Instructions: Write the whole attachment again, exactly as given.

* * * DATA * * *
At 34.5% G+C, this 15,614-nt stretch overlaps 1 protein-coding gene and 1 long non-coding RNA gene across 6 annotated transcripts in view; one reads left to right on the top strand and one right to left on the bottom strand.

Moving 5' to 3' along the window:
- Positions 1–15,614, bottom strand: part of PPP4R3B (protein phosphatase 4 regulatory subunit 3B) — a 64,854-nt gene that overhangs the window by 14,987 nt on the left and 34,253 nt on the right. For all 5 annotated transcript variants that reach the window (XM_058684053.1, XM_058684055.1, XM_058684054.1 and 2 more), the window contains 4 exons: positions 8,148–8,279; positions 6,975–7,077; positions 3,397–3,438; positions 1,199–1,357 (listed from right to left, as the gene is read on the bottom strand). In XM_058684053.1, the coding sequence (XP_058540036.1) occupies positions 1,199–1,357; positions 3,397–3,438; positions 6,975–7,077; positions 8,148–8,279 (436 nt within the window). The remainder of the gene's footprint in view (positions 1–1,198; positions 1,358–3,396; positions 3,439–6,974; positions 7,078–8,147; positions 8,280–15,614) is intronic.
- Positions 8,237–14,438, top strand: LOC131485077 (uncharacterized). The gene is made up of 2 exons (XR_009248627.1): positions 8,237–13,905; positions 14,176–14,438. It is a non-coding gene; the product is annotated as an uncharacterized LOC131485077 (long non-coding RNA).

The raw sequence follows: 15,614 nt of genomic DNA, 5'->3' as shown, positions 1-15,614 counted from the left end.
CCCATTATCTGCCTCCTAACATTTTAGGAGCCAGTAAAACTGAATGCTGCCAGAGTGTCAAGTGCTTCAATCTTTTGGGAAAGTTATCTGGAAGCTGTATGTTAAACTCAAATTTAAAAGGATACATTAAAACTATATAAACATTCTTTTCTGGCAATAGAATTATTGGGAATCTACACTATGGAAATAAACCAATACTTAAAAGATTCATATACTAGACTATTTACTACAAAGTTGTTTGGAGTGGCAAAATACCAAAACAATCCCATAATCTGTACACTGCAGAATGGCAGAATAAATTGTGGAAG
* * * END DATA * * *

At 34.5% G+C, this 15,614-nt stretch overlaps 1 protein-coding gene and 1 long non-coding RNA gene across 6 annotated transcripts in view; one reads left to right on the top strand and one right to left on the bottom strand.

Moving 5' to 3' along the window:
- Positions 1–15,614, bottom strand: part of PPP4R3B (protein phosphatase 4 regulatory subunit 3B) — a 64,854-nt gene that overhangs the window by 14,987 nt on the left and 34,253 nt on the right. For all 5 annotated transcript variants that reach the window (XM_058684053.1, XM_058684055.1, XM_058684054.1 and 2 more), the window contains 4 exons: positions 8,148–8,279; positions 6,975–7,077; positions 3,397–3,438; positions 1,199–1,357 (listed from right to left, as the gene is read on the bottom strand). In XM_058684053.1, the coding sequence (XP_058540036.1) occupies positions 1,199–1,357; positions 3,397–3,438; positions 6,975–7,077; positions 8,148–8,279 (436 nt within the window). The remainder of the gene's footprint in view (positions 1–1,198; positions 1,358–3,396; positions 3,439–6,974; positions 7,078–8,147; positions 8,280–15,614) is intronic.
- Positions 8,237–14,438, top strand: LOC131485077 (uncharacterized). The gene is made up of 2 exons (XR_009248627.1): positions 8,237–13,905; positions 14,176–14,438. It is a non-coding gene; the product is annotated as an uncharacterized LOC131485077 (long non-coding RNA).

The raw sequence follows: 15,614 nt of genomic DNA, 5'->3' as shown, positions 1-15,614 counted from the left end.
CCCATTATCTGCCTCCTAACATTTTAGGAGCCAGTAAAACTGAATGCTGCCAGAGTGTCAAGTGCTTCAATCTTTTGGGAAAGTTATCTGGAAGCTGTATGTTAAACTCAAATTTAAAAGGATACATTAAAACTATATAAACATTCTTTTCTGGCAATAGAATTATTGGGAATCTACACTATGGAAATAAACCAATACTTAAAAGATTCATATACTAGACTATTTACTACAAAGTTGTTTGGAGTGGCAAAATACCAAAACAATCCCATAATCTGTACACTGCAGAATGGCAGAATAAATTGTGGAAG